Molly, a golden retriever, and Zena, a German shepherd, were recent guests of a Sardis Enrichment School class.
The search-and-rescue dogs were used to help solve the Meredith Emerson and UGA professor murder cases. Such guests are the norm rather than the exception in Sardis teacher Vicki Dougherty’s Crime Scene Investigation class.
Sardis Enrichment School is one of three charter schools in the Hall County school system where flexibility from state laws allow teachers to create a more engaging learning environment. The school features cluster groups on Friday afternoons that match students’ interests with teachers’ passions.
The result is an afternoon where students from different grades come together to live out their own academic dreams of participating in science-based clusters like crime scene investigation or an episode of "MythBusters," where kids can test whether Mentos mints and Diet Coke really do create fantastic explosions.
Other students spend their afternoons in arts-based clusters where Chestatee High School band students perform, or in history clusters where students bring history to life by dressing up as U.S. presidents or other American characters.
Parents, teachers and administrators said the school’s conversion to a charter program this fall has boosted parent involvement and made learning more fun for kids.
"I’ve been really amazed with the excitement and the enthusiasm of the students," said Sardis Assistant Principal Lisa Saxon. "It has cut back on discipline problems on Friday. Attendance is wonderful because they do not want to miss the clusters. I think we are teaching students to love learning."
While the majority of the school week at Sardis is similar to last year’s schedule, Friday afternoons mark the major change since the school has adopted charter status.
Sardis is the first school in the Hall system to build most of its instructional approach around students’ interests, as outlined in the Schoolwide Enrichment Model. It serves as a blueprint for total school improvement that encourages students to exchange traditional roles as lesson-learners and doers-of-exercises for more challenging and enjoyable roles that require hands-on learning, firsthand investigations and the application of knowledge and thinking skills to complex problems.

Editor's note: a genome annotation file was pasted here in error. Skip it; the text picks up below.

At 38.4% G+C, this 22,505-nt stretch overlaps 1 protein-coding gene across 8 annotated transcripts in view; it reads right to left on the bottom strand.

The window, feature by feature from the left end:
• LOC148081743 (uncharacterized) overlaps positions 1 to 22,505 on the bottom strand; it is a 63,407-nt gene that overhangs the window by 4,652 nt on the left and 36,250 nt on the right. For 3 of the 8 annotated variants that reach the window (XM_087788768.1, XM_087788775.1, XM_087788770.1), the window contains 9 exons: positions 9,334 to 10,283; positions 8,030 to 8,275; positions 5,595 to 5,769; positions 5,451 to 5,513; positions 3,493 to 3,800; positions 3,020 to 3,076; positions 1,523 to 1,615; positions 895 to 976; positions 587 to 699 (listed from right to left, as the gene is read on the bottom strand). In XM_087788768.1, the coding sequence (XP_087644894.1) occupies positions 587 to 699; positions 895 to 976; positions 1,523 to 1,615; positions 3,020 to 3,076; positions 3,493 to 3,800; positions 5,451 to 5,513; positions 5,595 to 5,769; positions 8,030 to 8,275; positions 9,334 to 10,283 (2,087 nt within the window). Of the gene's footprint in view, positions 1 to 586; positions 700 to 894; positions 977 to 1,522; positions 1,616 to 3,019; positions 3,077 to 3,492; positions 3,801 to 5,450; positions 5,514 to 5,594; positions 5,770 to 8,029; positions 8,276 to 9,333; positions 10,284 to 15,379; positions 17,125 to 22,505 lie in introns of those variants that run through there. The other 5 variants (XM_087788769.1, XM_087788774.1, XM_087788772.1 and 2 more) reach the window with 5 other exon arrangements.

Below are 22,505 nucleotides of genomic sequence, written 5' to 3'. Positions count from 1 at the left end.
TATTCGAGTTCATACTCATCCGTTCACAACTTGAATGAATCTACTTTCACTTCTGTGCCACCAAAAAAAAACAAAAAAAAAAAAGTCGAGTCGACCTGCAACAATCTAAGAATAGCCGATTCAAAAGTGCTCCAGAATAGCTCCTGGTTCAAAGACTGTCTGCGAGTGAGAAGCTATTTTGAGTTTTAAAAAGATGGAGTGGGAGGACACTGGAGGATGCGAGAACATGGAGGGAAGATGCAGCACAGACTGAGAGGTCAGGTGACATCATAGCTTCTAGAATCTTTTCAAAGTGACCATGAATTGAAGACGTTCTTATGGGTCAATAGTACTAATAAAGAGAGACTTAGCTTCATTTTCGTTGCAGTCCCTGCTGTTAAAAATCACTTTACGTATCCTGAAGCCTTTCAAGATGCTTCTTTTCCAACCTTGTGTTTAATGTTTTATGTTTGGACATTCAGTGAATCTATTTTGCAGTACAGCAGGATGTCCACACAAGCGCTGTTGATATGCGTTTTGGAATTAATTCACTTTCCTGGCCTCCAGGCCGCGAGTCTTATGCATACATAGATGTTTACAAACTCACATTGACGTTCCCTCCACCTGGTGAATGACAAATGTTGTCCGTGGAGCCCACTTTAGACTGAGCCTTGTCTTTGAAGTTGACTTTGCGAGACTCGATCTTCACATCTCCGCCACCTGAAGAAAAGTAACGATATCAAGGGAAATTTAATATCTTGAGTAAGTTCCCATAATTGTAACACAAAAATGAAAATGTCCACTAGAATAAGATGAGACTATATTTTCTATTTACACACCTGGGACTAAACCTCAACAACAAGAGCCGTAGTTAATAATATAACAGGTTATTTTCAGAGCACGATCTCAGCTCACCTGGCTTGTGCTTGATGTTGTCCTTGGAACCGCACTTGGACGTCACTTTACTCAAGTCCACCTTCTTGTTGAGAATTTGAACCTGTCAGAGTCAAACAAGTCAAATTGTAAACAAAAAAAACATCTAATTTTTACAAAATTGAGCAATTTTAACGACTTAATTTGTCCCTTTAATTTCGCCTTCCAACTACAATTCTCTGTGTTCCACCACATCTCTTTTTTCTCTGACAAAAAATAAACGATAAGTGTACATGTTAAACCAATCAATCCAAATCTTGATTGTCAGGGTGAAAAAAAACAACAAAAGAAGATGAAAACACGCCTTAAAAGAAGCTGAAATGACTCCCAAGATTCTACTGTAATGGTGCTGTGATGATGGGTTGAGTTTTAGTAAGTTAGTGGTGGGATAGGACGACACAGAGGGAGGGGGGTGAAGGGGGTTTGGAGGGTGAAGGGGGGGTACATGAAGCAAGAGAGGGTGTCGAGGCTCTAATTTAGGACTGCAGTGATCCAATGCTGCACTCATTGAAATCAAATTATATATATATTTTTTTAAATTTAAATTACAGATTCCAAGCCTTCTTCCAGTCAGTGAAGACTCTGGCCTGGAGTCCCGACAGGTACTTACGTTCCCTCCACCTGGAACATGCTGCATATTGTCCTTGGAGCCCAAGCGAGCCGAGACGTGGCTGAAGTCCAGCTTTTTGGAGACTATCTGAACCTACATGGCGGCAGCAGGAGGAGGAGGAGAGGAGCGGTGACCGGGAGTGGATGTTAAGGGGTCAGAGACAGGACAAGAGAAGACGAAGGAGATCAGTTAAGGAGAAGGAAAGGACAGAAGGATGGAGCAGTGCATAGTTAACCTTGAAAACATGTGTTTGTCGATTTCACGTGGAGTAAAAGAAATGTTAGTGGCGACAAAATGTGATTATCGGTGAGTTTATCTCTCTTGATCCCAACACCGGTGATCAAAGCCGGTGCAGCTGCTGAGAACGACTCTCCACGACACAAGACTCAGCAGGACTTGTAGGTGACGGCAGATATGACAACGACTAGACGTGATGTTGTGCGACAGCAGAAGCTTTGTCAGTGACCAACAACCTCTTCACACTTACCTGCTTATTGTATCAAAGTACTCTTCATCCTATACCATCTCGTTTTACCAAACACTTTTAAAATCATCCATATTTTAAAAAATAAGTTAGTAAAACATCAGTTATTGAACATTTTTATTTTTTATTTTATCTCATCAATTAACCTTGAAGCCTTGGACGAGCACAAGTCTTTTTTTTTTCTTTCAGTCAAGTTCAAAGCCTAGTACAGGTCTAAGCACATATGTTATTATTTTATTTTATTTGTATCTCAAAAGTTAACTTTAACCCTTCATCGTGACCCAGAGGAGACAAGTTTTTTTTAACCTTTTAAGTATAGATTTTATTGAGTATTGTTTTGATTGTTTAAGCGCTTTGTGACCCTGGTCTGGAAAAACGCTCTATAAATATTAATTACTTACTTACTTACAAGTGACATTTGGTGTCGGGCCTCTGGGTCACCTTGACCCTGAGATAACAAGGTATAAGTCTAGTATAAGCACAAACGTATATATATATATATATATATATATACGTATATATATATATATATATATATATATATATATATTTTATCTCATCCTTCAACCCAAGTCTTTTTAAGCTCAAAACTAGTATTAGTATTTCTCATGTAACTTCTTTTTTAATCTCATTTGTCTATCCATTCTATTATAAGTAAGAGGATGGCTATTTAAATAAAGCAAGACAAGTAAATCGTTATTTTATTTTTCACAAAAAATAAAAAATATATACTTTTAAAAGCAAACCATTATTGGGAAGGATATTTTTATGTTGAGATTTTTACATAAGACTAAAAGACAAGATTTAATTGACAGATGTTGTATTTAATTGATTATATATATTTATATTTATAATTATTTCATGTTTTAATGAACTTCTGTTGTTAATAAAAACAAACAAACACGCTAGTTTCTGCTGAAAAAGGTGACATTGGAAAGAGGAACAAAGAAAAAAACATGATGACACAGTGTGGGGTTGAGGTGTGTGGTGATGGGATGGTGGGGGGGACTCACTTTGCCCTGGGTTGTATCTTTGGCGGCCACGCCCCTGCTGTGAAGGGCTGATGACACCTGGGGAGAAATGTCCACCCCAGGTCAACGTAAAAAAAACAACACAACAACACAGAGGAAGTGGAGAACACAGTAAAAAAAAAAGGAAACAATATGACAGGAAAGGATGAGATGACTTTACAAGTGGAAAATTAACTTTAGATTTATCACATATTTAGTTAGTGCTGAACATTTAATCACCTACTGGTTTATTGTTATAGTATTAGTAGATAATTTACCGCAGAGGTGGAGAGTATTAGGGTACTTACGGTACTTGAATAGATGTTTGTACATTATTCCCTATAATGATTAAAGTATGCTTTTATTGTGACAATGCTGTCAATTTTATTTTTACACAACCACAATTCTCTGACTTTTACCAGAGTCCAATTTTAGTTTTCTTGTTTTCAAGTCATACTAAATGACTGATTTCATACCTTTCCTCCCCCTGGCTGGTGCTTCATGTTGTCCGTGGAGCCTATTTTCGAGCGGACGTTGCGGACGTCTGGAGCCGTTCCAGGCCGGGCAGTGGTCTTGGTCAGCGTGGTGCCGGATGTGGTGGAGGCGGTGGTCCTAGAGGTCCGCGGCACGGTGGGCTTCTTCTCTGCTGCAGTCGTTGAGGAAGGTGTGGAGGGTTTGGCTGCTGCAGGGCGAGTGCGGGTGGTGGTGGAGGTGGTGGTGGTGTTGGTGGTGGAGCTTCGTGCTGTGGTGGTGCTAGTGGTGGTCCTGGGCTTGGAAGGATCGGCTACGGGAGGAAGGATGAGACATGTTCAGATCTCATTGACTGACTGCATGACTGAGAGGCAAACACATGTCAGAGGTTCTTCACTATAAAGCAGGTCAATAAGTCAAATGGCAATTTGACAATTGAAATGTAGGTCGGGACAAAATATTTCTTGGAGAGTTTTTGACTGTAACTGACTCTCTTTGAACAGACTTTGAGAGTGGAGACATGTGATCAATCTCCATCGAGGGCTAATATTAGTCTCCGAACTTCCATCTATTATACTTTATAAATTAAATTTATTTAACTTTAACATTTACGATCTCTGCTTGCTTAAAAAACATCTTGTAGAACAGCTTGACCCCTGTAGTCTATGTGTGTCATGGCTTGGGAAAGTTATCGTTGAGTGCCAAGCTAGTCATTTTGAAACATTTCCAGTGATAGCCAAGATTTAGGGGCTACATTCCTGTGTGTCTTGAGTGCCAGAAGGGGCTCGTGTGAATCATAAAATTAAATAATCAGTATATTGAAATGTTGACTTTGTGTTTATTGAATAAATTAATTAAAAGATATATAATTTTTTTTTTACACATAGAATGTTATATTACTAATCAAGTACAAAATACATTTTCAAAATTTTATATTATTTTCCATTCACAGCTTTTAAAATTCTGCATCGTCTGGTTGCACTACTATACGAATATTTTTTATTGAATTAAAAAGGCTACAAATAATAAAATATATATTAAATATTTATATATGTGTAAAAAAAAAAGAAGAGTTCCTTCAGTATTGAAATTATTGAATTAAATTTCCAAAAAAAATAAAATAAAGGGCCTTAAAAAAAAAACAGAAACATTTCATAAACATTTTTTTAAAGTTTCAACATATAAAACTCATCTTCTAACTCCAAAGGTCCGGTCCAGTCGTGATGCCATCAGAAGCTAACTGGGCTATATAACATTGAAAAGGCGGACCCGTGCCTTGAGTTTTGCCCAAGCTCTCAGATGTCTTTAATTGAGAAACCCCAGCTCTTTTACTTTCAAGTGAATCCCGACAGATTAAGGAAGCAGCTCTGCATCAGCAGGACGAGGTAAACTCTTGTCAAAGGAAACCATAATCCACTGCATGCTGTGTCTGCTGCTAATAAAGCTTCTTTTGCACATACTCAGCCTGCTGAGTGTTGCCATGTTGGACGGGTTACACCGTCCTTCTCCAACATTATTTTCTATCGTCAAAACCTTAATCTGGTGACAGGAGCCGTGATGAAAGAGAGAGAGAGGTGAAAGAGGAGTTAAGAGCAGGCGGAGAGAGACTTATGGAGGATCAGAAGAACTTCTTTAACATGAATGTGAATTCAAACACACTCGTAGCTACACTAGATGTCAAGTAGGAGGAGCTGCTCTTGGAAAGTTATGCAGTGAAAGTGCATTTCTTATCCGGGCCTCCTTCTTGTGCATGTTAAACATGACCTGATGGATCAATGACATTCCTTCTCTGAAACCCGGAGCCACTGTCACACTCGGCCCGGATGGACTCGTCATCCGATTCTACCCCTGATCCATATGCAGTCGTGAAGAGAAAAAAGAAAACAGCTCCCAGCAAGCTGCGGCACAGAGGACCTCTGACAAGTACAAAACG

Allison Conley, an instructional coach at Sardis, said the model is based on the Renzulli learning method, which allows teachers to teach the state curriculum through students’ interests and academic strong points. A student who likes race cars, for example, can be taught basic physics laws in the context of a racetrack. The Renzulli method has often been reserved for gifted students, but the Schoolwide Enrichment Model expands the method to all students of all ability levels in a school.
Conley said students help teachers mold lessons and even how they are tested. Students might determine that instead of writing a report, they will dress up as a history character and make a presentation to the class that includes biographical information.
"Students really drive the product," she said. "I think this has really opened up teachers’ eyes. It’s such a more meaningful way of learning and they’ll remember it forever. That will hopefully prepare them better for middle school, high school and college and the rest of their lives."
Saxon said the next step is for Sardis to take its learning projects out into the community and involve more service opportunities for students. The music cluster, for example, already performs at the Smoky Springs Retirement community.
Carol Peck, mother of Sardis third-grader Isabelle Peck, said she likes how the clusters allow students to explore potential careers.
"Even though they’re still young, they need to be thinking about that," she said.
Peck said she believes the new charter program is a hit, but would like to see more performing arts clusters at Sardis.
Spout Springs Elementary intends to apply for charter enrichment school status next fall. Pending state Board of Education approval, it could open as a charter school in 2011.
Editor's note: An earlier version of this story referred incorrectly to the timeframe for Spout Springs' planned application.